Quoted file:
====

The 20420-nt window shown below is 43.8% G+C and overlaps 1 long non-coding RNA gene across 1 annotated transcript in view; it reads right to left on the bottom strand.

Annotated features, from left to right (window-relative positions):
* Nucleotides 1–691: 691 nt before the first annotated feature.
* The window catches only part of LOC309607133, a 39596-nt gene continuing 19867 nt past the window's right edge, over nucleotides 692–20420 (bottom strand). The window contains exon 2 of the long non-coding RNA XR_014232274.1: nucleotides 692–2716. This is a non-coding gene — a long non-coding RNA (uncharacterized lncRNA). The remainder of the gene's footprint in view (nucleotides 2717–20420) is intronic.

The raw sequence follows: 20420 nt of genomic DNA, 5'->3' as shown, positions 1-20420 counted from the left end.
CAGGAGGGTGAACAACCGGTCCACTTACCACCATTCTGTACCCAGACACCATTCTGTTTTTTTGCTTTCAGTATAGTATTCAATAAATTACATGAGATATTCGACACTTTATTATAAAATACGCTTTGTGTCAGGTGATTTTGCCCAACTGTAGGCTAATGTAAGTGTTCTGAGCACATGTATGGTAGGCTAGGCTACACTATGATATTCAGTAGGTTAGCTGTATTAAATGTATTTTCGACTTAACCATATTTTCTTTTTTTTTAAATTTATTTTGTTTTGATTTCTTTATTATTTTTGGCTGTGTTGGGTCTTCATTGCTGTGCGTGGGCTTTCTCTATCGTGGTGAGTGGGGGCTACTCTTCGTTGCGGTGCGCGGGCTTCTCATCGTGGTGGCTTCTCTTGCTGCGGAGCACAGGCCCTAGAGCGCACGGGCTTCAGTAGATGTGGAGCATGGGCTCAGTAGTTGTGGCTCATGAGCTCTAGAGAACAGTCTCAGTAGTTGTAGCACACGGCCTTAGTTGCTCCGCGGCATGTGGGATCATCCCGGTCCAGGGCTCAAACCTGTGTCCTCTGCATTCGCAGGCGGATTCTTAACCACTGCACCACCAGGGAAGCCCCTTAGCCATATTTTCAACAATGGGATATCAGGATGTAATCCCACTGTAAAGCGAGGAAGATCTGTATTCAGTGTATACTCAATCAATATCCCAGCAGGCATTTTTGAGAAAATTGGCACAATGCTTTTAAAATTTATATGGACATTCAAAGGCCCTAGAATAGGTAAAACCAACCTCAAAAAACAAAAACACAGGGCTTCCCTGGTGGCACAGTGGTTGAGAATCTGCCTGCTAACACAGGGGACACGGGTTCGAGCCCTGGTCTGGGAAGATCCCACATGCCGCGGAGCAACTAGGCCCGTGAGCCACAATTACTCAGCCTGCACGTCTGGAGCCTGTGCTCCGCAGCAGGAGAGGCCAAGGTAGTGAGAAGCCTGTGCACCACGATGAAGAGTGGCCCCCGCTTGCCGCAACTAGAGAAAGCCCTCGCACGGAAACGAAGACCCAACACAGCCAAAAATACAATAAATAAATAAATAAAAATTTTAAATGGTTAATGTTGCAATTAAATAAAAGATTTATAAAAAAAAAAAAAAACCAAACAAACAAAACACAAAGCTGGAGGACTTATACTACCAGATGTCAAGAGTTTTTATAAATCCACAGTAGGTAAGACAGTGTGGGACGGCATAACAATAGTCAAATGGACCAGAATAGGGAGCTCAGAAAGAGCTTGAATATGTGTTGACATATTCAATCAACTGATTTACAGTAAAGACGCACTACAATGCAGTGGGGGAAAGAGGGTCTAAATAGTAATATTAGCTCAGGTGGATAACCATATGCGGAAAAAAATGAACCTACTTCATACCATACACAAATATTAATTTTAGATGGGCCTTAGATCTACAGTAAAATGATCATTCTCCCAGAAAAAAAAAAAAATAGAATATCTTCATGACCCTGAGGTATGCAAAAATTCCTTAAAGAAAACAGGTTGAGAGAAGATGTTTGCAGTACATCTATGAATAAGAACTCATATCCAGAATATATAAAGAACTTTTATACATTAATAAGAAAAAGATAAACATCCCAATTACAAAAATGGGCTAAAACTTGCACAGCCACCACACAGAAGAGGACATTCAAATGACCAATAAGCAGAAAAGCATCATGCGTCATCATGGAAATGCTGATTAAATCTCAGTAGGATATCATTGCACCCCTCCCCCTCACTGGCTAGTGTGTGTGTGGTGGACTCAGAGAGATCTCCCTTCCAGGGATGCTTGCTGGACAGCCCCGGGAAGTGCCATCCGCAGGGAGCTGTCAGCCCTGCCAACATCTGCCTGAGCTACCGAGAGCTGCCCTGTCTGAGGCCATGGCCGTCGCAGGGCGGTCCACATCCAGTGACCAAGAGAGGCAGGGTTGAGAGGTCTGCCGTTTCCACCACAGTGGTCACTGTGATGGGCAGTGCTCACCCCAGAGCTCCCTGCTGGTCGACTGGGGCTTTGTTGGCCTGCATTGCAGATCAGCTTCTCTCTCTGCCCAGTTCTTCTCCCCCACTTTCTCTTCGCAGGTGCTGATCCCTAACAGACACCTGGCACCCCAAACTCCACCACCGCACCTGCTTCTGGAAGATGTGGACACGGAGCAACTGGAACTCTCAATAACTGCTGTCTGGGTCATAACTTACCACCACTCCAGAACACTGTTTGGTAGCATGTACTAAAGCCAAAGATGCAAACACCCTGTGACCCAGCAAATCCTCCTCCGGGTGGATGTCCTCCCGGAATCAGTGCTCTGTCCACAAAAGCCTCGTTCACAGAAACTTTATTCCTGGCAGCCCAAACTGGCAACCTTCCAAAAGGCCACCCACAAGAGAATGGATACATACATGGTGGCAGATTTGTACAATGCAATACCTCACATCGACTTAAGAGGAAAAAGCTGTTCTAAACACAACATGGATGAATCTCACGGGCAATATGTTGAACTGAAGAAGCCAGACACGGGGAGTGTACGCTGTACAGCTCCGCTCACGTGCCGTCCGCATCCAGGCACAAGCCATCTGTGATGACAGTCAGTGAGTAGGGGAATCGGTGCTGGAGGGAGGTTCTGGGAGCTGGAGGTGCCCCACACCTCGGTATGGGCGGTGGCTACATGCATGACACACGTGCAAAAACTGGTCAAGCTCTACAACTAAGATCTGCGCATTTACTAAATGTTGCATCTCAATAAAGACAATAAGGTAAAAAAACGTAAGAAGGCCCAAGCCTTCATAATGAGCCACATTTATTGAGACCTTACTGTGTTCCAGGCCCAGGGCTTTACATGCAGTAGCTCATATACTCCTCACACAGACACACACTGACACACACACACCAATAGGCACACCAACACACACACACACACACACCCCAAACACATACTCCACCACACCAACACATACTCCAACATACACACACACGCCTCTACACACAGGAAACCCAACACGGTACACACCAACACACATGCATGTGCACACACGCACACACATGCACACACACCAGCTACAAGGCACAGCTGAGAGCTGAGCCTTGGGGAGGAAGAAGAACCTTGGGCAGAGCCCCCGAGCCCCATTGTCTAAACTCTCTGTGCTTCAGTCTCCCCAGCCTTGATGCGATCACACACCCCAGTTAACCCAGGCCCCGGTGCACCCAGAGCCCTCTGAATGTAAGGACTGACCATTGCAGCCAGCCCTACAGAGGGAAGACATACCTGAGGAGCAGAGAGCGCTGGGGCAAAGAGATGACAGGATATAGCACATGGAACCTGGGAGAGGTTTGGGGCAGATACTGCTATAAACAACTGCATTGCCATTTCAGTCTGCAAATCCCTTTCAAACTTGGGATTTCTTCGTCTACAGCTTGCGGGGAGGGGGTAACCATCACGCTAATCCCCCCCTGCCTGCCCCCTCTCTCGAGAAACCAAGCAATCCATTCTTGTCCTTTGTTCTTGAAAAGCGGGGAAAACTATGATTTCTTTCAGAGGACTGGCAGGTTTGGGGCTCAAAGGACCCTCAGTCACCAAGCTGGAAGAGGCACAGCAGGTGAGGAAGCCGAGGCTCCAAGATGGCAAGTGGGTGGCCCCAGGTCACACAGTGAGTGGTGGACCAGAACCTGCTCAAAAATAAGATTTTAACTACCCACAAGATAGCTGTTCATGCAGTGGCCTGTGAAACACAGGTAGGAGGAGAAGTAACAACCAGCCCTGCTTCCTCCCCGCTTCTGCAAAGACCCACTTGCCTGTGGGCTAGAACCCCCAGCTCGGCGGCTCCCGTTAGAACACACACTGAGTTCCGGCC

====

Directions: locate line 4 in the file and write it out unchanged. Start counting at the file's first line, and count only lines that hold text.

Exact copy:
* The window catches only part of LOC309607133, a 39596-nt gene continuing 19867 nt past the window's right edge, over nucleotides 692–20420 (bottom strand). The window contains exon 2 of the long non-coding RNA XR_014232274.1: nucleotides 692–2716. This is a non-coding gene — a long non-coding RNA (uncharacterized lncRNA). The remainder of the gene's footprint in view (nucleotides 2717–20420) is intronic.